It can attract pathogen that is not good for you or your plants. You may also place your fern in the kitchen or bathroom, where it can enjoy the steam emitted for added moisture.

Fertilizing Your Indoor Plant

liquid fertilizer for fern

Like most houseplants, your foxtail fern enjoys a regular feed using an NPK ratio of 10-10-10. It is a balanced feed of nitrogen, phosphorus, and potassium.

You can feed your plants once a month during the growing season (spring and summer), reduce it in fall, and stop altogether in the winter months.

The most manageable feed to use is a water-soluble houseplant fertilizer that you dilute with water and pour onto the soil.

Please do not pour it over your plant and make sure the soil is very wet. When you pour fertilizer onto dry soil, it damages the roots.

You can also increase the nutrients in the soil using an organic fertilizer by adding compost.

Propagation of Foxtail Fern Plant

propagation of fern plant

A great way to propagate your foxtail fern indoors or outdoors is by division. Here are some detailed steps for you to do this:

  1. The best time to divide is in spring.

  2. Work on a clean workspace and prepare a new container using all-purpose potting soil with some peat and organic compost added.

  3. Clean all your tools by sterilizing them and cutting through the base of the mature plant’s rootball.

  4. Dig up one part of your divided plant to lift the entire rootball.

  5. Remove the excess soil and trim the roots to remove dead or damaged ones.

  6. Place your new plants in the pot and fill them with soil and some mulch.

  7. Water well and give it some fertilizer using a water-soluble fertilizer.

Foxtail Fern Varieties

When you look at the foxtail fern, you must agree that it looks gorgeous, right? Yes, it does, and the best part is there are other fern varieties you can add to the collection seen here:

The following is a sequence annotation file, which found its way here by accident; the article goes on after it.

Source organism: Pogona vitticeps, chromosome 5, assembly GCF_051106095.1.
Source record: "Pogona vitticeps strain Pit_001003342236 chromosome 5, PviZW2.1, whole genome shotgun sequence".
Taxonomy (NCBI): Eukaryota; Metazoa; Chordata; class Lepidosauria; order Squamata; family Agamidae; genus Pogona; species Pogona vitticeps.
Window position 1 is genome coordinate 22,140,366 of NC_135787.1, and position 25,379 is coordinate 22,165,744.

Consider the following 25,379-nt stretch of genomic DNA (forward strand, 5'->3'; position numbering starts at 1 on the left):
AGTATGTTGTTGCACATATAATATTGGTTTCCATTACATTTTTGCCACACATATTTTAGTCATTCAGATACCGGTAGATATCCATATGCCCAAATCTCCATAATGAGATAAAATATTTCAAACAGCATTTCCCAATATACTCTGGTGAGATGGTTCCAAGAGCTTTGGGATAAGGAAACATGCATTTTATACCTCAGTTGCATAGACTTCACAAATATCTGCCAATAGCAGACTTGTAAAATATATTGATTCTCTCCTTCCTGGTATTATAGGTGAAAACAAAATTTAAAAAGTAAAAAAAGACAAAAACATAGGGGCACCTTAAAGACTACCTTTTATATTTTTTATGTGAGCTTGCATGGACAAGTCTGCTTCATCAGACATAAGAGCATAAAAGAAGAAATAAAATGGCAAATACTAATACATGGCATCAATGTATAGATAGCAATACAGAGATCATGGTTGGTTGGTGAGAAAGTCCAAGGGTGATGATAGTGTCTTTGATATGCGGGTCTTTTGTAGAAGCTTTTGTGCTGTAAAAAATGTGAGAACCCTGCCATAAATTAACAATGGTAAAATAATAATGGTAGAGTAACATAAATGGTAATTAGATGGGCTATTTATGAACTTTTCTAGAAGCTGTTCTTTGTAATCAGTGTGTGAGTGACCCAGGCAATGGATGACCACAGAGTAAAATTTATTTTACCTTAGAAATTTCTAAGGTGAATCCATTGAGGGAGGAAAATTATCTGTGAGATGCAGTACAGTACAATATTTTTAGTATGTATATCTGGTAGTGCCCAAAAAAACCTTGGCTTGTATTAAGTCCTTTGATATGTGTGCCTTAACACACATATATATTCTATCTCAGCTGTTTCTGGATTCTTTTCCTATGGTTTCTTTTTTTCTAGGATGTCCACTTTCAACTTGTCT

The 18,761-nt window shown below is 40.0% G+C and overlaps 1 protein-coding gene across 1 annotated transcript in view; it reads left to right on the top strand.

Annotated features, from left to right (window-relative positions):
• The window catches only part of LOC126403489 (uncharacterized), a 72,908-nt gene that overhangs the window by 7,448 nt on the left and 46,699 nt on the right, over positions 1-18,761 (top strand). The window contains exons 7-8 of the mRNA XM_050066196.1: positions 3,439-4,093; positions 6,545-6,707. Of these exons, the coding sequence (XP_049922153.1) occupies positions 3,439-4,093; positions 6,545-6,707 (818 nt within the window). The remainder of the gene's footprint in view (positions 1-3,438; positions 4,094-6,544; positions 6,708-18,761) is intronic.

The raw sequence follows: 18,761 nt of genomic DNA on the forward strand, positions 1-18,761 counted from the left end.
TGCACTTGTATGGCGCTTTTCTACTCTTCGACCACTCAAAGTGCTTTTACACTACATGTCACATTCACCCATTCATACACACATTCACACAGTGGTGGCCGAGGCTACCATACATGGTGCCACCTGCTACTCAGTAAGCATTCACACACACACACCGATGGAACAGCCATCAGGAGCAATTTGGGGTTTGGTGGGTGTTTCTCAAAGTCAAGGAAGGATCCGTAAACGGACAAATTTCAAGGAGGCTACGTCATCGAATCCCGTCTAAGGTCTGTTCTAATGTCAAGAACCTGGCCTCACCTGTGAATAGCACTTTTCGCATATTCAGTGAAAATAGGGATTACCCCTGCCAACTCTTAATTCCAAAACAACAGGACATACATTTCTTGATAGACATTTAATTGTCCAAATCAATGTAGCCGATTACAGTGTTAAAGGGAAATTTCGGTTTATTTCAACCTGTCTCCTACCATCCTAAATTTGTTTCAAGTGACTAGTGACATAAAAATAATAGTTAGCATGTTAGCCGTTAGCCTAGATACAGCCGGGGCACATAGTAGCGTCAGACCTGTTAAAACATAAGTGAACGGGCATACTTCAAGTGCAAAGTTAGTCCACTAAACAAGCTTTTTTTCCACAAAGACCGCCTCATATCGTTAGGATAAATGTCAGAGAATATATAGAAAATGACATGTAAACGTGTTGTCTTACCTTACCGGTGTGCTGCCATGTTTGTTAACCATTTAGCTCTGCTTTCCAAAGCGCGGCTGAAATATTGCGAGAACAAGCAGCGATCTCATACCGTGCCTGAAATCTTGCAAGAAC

Sprenger’s Asparagus Fern

Sprenger's asparagus fern

The emerald fern is another evergreen perennial with arching stems covered with needle-like foliage. The stems trail with bright green leaves and is an exceptional ornamental plant.

While it is a fern, it does not belong to the true fern plant species. Yet, it grows well indoors, producing small white flowers and bright red berries.

Also, avoid planting it outside as it is an invasive species.

Asparagus Ferns

asparagus fern

The fern is another plant that is not a true fern and belongs to the lily family. It also blooms tiny white flowers with eye-catching red berries and is confused with the foxtail fern.

They look great in hanging baskets inside; however, the plant is toxic to pets. We do not recommend eating the berries even if people say it is an edible asparagus fern as it can result in stomach aches.

Shuttlecock Fern

Shuttlecock Fern

The ostrich fern is another wellknown name for this plant. It is an edible fern, but you need to cook the fiddleheads before eating them. It is an attractive fern with lacy fronds and loves dappled sunlight.

Foxtail Fern Diseases and Pests

The foxtail fern also gets pestered with insects and disease, as with most houseplants. Here it would be best if you kept an eye on the following:

  • The foilage can become the home of aphids, mealybugs, and spider mites. You can remove them using natural pesticides or mist-spraying. A good alternative is neem oil to repel pests.

  • Leaves turning pale yellow is a sign of under-fertilizing, and feeding your plant once a month with a balanced, water-soluble fertilizer in the growing season helps. Another cause can also be direct sunlight, and best to start by placing your plant in a spot with some dappled sun.

  • If your plant looks droopy, it is a good sign of root rot as the water is not draining out of the pot.

Frequently Asked Questions

The foxtail fern grows outside in winter if you live in the USDA zones 9 to 11. But if you live in colder climates, we recommend growing them in containers to move indoors as it is not frost resistant. In zones 9 to 11, they will die back in winter, but the rootballs remain growing.

A young foxtail fern will take some time to establish itself and takes up to three growing seasons to become mature plants.

The foxtail fern plant thrives in acidic soil. Adding coffee grounds can help achieve a slightly acidic soil. So, it’s good for your foxtail fern.

While you can buy foxtail ferns at a local garden centre, there is no need for you to get up from your chair. Plantlyhas the foxtail fern available to buy for your comfort, and you get it delivered at your door. So, check it out now and make it part of your indoor plant collection.

Whether you want to buy, sell or simply reach out to other plant enthusiasts, Plantly is the right place to be!